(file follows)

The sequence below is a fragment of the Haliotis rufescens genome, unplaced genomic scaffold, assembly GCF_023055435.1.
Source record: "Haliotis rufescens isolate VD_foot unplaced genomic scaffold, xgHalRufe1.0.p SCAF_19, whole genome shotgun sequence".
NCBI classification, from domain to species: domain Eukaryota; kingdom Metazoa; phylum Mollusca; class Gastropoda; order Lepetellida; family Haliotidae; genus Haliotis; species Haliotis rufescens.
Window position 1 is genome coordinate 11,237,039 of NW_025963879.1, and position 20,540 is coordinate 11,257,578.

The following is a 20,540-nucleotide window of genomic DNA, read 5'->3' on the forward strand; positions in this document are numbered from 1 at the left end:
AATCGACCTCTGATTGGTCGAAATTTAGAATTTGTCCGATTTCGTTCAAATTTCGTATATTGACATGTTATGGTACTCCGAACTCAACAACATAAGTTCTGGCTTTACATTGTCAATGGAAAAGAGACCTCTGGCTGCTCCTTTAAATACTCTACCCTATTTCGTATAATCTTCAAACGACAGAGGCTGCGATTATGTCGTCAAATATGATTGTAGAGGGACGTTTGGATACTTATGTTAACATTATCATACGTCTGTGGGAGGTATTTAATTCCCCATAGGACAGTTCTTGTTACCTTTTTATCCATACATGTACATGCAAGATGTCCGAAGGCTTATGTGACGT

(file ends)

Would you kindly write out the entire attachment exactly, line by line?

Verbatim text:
The sequence below is a fragment of the Haliotis rufescens genome, unplaced genomic scaffold, assembly GCF_023055435.1.
Source record: "Haliotis rufescens isolate VD_foot unplaced genomic scaffold, xgHalRufe1.0.p SCAF_19, whole genome shotgun sequence".
NCBI classification, from domain to species: domain Eukaryota; kingdom Metazoa; phylum Mollusca; class Gastropoda; order Lepetellida; family Haliotidae; genus Haliotis; species Haliotis rufescens.
Window position 1 is genome coordinate 11,237,039 of NW_025963879.1, and position 20,540 is coordinate 11,257,578.

The following is a 20,540-nucleotide window of genomic DNA, read 5'->3' on the forward strand; positions in this document are numbered from 1 at the left end:
AATCGACCTCTGATTGGTCGAAATTTAGAATTTGTCCGATTTCGTTCAAATTTCGTATATTGACATGTTATGGTACTCCGAACTCAACAACATAAGTTCTGGCTTTACATTGTCAATGGAAAAGAGACCTCTGGCTGCTCCTTTAAATACTCTACCCTATTTCGTATAATCTTCAAACGACAGAGGCTGCGATTATGTCGTCAAATATGATTGTAGAGGGACGTTTGGATACTTATGTTAACATTATCATACGTCTGTGGGAGGTATTTAATTCCCCATAGGACAGTTCTTGTTACCTTTTTATCCATACATGTACATGCAAGATGTCCGAAGGCTTATGTGACGT